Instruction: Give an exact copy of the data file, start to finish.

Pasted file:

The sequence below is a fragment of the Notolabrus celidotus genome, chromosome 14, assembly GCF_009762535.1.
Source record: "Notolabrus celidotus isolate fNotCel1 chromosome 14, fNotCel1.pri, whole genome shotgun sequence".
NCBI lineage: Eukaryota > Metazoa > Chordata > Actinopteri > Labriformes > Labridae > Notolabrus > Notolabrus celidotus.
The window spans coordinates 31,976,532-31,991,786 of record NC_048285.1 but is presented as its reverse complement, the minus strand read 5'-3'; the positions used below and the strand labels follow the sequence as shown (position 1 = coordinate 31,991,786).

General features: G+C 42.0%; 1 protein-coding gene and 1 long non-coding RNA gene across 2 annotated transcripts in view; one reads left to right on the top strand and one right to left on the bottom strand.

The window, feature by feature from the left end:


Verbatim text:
The sequence below is a fragment of the Notolabrus celidotus genome, chromosome 14, assembly GCF_009762535.1.
Source record: "Notolabrus celidotus isolate fNotCel1 chromosome 14, fNotCel1.pri, whole genome shotgun sequence".
NCBI lineage: Eukaryota > Metazoa > Chordata > Actinopteri > Labriformes > Labridae > Notolabrus > Notolabrus celidotus.
The window spans coordinates 31,976,532-31,991,786 of record NC_048285.1 but is presented as its reverse complement, the minus strand read 5'-3'; the positions used below and the strand labels follow the sequence as shown (position 1 = coordinate 31,991,786).

General features: G+C 42.0%; 1 protein-coding gene and 1 long non-coding RNA gene across 2 annotated transcripts in view; one reads left to right on the top strand and one right to left on the bottom strand.

The window, feature by feature from the left end: